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Graphic: An Encyclopaedia of New Zealand 1966.


This information was published in 1966 in An Encyclopaedia of New Zealand, edited by A. H. McLintock. It has not been corrected and will not be updated.

Up-to-date information can be found elsewhere in Te Ara.



The Drift to War

Some Maoris, and among them notable men, came to fear for their future in the later 1850s. Tribe and land were intimately bound together; the spread of colonisation threatened the very existence of the tribes. Wiremu Kingi, a chief of Te Atiawa, returned to Waitara in 1848; here he made himself the leader of those Taranaki Maoris who refused to sell land. Other Maoris wished to sell; thus Taranaki in the later 1850s was rent by violence between sellers and non-sellers. Not unnaturally, the influence of settlers was thrown behind would-be sellers.

In the 1850s two young Otaki Maoris conceived the idea that the tribes should unite to protect Maori life by the preservation of Maori lands. They propagated the idea throughout the North Island, especially in the largely untouched interior. From the Waikato tribe a claimant to national leadership emerged in 1858, Te Wherowhero, ruling as King Potatau I. His suzerainty was neither wide nor effective but wherever his title was acknowledged resistance to land sales grew. This movement was strongest south of the town of Auckland, the second area in the colony where settler land hunger was at its most acute, for earlier Crown purchases had been taken up and were often held by speculators waiting for high prices.

It was in these two areas, Taranaki and the Waikato, where covetous settlers faced obdurate Maoris, that the explosion came. Two New Zealands were facing each other, the one essentially Maori, the other European, expansive and aggressive, demanding control of the whole country so that it might have the use of the best parts. Inevitably the latter prevailed, but only after a decade of sporadic fighting.

The outbreak became certain in 1859, when the Governor, probably in ignorance of the consequences of his action, accepted an offer to sell the Waitara block made by a minor chief, Te Teira. The land was occupied by Kingi's Atiawa people, and he imperiously forbade the sale, not on grounds of his own claims to the land, which were real enough, but on the authority (previously respected) of the chief to veto sales of any part of tribal land whether he had personal claims to it or not. The Taranaki settlers rejoiced that a pretext for war had at length been found. Gore Browne, a touchy and rigid man, convinced himself that Kingi was defying the authority of the Queen and, after a pretence at an investigation, sent in the troops to dislodge Kingi in March 1860, just a year after Te Teira's fatal offer. That McLean, Richmond, and Robert Parris, the local land commissioner, were involved in the whole affair seems certain, but just in what manner, indeterminable.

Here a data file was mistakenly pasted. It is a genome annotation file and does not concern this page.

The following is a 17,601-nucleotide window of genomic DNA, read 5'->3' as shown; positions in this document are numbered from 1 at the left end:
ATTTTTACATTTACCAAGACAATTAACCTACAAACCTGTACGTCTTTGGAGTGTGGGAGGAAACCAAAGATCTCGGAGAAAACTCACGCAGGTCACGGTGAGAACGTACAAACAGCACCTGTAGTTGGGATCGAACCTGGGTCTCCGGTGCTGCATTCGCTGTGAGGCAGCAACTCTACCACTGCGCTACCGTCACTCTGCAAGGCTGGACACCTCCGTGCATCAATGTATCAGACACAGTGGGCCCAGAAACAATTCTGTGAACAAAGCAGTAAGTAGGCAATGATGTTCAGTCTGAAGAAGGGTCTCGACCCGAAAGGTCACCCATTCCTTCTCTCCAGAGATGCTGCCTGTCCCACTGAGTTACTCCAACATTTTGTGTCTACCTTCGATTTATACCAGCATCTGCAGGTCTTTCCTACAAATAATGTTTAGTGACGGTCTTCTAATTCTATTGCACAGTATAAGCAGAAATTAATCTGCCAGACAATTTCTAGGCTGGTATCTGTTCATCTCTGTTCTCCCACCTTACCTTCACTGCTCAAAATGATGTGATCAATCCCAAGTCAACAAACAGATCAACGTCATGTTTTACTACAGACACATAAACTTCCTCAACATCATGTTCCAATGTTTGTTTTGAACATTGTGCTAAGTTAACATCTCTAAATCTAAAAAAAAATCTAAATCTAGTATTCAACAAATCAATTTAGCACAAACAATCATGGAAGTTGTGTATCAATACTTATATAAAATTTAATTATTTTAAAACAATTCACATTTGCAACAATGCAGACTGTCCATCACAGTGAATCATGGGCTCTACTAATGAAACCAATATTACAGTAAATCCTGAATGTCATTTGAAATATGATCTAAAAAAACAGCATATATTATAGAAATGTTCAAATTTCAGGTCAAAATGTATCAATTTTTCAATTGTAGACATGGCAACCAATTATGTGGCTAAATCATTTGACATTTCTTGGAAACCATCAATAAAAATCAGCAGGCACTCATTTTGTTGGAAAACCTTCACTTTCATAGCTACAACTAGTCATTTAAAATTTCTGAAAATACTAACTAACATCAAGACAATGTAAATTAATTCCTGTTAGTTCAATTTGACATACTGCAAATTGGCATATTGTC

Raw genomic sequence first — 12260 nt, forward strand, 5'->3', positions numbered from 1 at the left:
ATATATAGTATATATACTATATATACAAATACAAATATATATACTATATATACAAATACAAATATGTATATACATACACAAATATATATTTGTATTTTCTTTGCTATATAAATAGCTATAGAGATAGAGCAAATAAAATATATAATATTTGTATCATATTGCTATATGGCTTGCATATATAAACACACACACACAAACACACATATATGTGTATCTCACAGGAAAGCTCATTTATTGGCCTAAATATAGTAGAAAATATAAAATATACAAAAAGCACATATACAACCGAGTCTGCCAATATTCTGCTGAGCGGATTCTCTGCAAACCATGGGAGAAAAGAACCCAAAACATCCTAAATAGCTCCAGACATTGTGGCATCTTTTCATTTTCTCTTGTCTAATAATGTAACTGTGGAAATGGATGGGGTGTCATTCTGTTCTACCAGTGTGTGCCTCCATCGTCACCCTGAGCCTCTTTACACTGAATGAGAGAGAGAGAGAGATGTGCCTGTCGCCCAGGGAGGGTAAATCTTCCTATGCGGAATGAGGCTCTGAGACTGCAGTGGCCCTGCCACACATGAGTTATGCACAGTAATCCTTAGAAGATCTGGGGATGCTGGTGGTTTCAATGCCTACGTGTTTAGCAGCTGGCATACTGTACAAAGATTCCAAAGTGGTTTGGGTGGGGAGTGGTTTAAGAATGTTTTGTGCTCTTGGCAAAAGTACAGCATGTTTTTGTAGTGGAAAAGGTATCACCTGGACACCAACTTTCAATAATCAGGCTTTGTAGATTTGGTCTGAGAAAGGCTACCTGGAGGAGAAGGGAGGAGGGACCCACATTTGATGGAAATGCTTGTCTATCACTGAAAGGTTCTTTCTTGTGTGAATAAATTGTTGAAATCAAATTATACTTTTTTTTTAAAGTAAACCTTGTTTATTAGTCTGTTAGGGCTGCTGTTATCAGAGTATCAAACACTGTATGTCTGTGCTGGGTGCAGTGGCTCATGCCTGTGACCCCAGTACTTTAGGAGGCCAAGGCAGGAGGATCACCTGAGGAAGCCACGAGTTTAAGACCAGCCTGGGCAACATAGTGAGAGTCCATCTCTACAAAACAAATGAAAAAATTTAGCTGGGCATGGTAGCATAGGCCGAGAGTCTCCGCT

Relations between the Taranaki Maoris and the Kingites of the Waikato were so close that this engagement in fact opened the whole Maori war, though hostilities did not begin in the Waikato until 1863. Fighting in the Taranaki region in 1860–61 ended with Kingi's defeat and his flight to the King districts. This area to the south of Auckland was the real heartland of Maori resistance, resistance which Grey, arriving for his second term as Governor in 1861, was determined to crush. With one hand, and ineffectually, Grey attempted pacification through a new law enforcement system seeking Maori cooperation; with the other he prepared for the worst and began the construction of a military road south to the Waikato. Grey ordered General Cameron's advance in July 1863 in the belief that an attack upon Auckland was under preparation. For nearly a year there was constant fighting in the Waikato, until the King Maoris were finally defeated at Orakau in April 1864. This engagement was decisive, though small-scale fighting persisted elsewhere for many years.

Under the impetus of Pai Marire or Hauhauism, an adjustment cult which blended Christian and traditional Maori beliefs and practices and stimulated resistance of a most fanatical kind, fighting flared up again in 1864 around New Plymouth, spread to the Bay of Plenty and towards Napier in the following year. There were further outbreaks in 1866 and 1868 around Taranaki and Wanganui. But the lead in the fighting of the closing years was taken by Te Kooti Rikirangi, who emerged in 1868 as a leader of striking abilities. Unfairly deported to the Chathams, he had substantial revenge in a series of small-scale campaigns in the east between 1868 and 1872. He took refuge with the Kingites in the latter year, still themselves powerful in spite of defeat, and though his continued existence was ominous, in fact neither he nor they caused more trouble.

Next Part: Aftermath of War